We also wanted to identify cloud services that simply make it easy to upload and share sensitive data via a shared link.
In this case, the shared link is not indexed by search engines so you would have to share the link with specific people or groups or place the shared link on a website so search engines will index it. Nonetheless, the fact that you can easily upload and share data without signing up with a credit card makes it very easy to leak sensitive data.
We researched a sample size that included 1,000 of the top cloud services in the cloud storage and collaboration categories in addition to a handful of slide sharing cloud services in the personal cloud app category. We then extrapolated the numbers based on the total number of cloud services. Here are the results:
1,200+ cloud services make it easy to share sensitive data
More than 10% (1,240) of cloud services allow you to easily sign up without a credit card, upload data, and share data. Here are links we created using a handful of these cloud services to share Frank’s personal data:
Citrix Share File: https://280consulting.sharefile.com/d-s5f29f174b5f4bacb
Hundreds of cloud services make it easy to share data publicly
Hundreds of cloud storage and slide sharing services allow you to upload and share data publicly. This may be fine for data meant to be public, but sensitive data such as business plans, customer data, and anything confidential could easily get in the wrong hands. Google Drive is the only mainstream cloud storage service that enables users to bypass cloud storage security control by supporting the ability to share data publicly and have it indexed by search engines. Other cloud services such as OpenDrive and Jottacloud also enable public sharing. Below is a look at Google’s public sharing capability and a public link to Frank’s personal data.
Frank’s personal data in Google can be discovered by simply searching for “Customer Record site:drive.google.com”. This tells Google to search for any mention of the search terms Customer Record in drive.google.com. Searching public-facing data that resides in Google Drive accounts is as easy as entering the following in Google: <search terms> site:drive.google.com. It turns out that there are more than 434,000 public-facing files in Google Drive accounts and more than a third appear to be sensitive by nature.
I used this technique and found a number of sensitive data in some interesting locations. For example, a city in Massachusetts hosts a large amount of public-facing data in Google Drive from the city’s police department to the Town Clerk. Google Drive is their central repository with links to the data surfaced via various websites. While most, if not all, of this data is expected to be publicly available, it was not clear if the city intended to make the central repository of Google Drive available to the public.
Sensitive data is being shared publicly via slide sharing cloud services
Slide sharing services are a popular way to upload and share your presentation. These services also make it easy to share publicly and it is unbelievable the type of data you can find simply by performing a Google search. For example, if you search for “Prezi” and “QBR” you will find all public-facing QBR (quarterly business review) presentations posted on slide sharing service Prezi. This includes sensitive data such as revenue numbers, customer names, and business plans. This data is obviously not intended to be shared publicly. Here is a small sample of some of the presentations discovered with that simple search:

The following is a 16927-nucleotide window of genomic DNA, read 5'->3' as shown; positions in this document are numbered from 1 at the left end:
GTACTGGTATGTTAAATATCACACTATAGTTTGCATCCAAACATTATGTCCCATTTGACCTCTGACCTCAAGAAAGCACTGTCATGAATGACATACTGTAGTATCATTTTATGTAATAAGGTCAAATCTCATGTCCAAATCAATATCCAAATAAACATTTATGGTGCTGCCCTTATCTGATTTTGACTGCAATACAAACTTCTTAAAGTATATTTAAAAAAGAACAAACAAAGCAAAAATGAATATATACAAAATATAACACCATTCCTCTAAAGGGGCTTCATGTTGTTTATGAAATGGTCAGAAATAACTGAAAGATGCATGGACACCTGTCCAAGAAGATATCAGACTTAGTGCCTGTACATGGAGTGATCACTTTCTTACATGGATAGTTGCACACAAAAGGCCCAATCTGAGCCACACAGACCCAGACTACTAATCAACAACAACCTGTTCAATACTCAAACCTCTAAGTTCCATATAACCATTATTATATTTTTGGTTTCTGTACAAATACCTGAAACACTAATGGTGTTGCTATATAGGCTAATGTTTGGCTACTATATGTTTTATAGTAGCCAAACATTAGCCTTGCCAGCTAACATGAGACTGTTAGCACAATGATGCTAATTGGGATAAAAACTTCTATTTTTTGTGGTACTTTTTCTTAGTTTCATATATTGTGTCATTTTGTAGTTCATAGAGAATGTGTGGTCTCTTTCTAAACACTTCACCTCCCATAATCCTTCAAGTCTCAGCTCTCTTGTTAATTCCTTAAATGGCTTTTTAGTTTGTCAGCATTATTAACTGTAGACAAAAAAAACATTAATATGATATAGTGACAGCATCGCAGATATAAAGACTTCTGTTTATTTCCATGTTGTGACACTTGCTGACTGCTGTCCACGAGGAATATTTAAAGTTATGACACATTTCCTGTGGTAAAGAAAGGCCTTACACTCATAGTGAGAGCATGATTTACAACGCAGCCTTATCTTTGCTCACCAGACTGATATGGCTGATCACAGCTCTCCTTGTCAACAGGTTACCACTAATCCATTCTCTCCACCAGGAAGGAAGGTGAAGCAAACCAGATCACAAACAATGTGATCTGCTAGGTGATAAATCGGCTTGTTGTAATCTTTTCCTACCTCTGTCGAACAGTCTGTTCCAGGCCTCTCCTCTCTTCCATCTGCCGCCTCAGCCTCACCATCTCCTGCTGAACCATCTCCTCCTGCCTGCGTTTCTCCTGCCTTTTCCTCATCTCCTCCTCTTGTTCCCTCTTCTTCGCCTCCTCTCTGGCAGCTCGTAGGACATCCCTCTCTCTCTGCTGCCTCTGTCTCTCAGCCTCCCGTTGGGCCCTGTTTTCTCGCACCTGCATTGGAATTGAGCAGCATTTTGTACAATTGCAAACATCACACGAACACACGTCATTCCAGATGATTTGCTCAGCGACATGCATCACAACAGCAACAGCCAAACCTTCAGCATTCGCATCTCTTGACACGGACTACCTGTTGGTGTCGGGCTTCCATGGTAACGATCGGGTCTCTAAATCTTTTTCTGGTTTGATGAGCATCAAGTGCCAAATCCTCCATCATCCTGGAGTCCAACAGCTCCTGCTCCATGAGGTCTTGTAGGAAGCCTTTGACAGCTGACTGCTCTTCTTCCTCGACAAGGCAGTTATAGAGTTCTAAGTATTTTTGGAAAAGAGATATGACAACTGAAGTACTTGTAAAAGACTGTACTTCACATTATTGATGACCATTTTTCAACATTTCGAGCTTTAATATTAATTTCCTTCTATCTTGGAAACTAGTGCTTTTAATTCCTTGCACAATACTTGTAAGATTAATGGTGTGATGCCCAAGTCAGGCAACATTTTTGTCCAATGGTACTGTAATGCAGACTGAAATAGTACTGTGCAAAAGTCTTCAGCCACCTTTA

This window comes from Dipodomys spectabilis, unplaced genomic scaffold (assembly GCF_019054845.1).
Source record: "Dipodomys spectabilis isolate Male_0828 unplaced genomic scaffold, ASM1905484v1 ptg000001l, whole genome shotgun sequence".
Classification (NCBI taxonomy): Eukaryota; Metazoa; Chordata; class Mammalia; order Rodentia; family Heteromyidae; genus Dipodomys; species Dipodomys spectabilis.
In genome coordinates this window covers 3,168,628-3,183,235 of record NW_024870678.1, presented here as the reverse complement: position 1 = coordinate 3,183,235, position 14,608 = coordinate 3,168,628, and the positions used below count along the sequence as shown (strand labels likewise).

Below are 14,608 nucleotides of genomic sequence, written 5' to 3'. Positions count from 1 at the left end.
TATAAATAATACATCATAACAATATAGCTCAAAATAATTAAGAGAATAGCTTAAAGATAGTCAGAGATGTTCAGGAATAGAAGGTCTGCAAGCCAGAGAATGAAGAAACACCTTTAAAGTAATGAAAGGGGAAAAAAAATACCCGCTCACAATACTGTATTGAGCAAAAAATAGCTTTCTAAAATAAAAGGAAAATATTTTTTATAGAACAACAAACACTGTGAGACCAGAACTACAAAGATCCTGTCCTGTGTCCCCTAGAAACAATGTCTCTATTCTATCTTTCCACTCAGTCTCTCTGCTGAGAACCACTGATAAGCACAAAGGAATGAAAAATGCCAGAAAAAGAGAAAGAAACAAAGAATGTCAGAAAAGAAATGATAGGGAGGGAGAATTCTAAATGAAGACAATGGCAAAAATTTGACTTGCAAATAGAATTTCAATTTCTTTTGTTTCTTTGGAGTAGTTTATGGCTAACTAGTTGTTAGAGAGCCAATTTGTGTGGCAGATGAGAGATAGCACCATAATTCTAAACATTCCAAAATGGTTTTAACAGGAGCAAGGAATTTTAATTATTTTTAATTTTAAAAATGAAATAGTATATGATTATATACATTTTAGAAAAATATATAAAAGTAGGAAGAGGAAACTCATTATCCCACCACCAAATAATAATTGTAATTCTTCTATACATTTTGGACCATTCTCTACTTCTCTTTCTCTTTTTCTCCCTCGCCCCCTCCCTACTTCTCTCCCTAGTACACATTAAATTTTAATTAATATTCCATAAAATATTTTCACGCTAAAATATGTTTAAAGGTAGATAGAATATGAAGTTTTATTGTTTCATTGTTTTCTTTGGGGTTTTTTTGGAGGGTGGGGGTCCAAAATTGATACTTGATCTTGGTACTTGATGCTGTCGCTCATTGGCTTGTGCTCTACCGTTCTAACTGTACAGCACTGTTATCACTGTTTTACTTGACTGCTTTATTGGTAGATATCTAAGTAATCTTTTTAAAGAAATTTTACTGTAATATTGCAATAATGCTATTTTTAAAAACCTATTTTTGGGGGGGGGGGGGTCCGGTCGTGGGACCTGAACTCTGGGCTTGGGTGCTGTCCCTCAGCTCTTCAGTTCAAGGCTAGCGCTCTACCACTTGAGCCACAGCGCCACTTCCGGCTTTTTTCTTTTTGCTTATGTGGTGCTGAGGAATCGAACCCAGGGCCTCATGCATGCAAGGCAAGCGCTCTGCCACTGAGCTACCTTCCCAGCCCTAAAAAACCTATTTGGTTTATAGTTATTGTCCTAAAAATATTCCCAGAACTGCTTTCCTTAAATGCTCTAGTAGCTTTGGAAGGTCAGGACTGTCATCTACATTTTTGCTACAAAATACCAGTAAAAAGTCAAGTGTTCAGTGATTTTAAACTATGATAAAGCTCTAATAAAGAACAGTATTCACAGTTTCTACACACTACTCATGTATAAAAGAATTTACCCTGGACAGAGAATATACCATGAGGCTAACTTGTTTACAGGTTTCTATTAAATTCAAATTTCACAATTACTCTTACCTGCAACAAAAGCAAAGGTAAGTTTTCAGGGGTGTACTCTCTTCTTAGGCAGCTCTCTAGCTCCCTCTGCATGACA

Q3 QBR presentation by Blake https://prezi.com/2lhek3nn6jt3/q3-qbr-presentation/
QBR presentation by Daniel https://prezi.com/g3fvjr7ipkxi/qbr-presentation/
QBR presentation by Jen https://prezi.com/ogwrzh8x5qvm/qbr/
QBR presentation by Jack https://prezi.com/jqodmmbtl04w/jack-holroyd-qbr/
QBR by Amit https://prezi.com/mgovxx61ojt0/qbr/
Here are some of additional slide sharing services along with public shares of Frank’s personal data. It is amazing how easy it is to sign up for these cloud services using a fictitious account and easily upload sensitive content, and share publicly.
While the bright web is a scary place, it also has a good side. On average an enterprise has more than 1,000 cloud services in use and more than 95% of those are business-led with the remaining 5% being IT-led. Lines of business rely on these cloud services to move fast, innovate, and be more productive. A sound cloud security strategy should be comprehensive and include a focus on securing the IT-led cloud services like Office 365 in addition to safely enabling the bright web with granular access control and Cloud DLP that can be applied to bright web traffic. Given the previous example, your Google Drive security best practices should include a focus on making sure sensitive data is not shared publicly.
You can learn more about the bright web by joining our upcoming webinar https://go.netskope.com/lp-webinar-can-you-see-the-bright-web.html where we will be sharing our research findings, providing a live demonstration, and walking through how Netskope can help your users safely maneuver the bright web.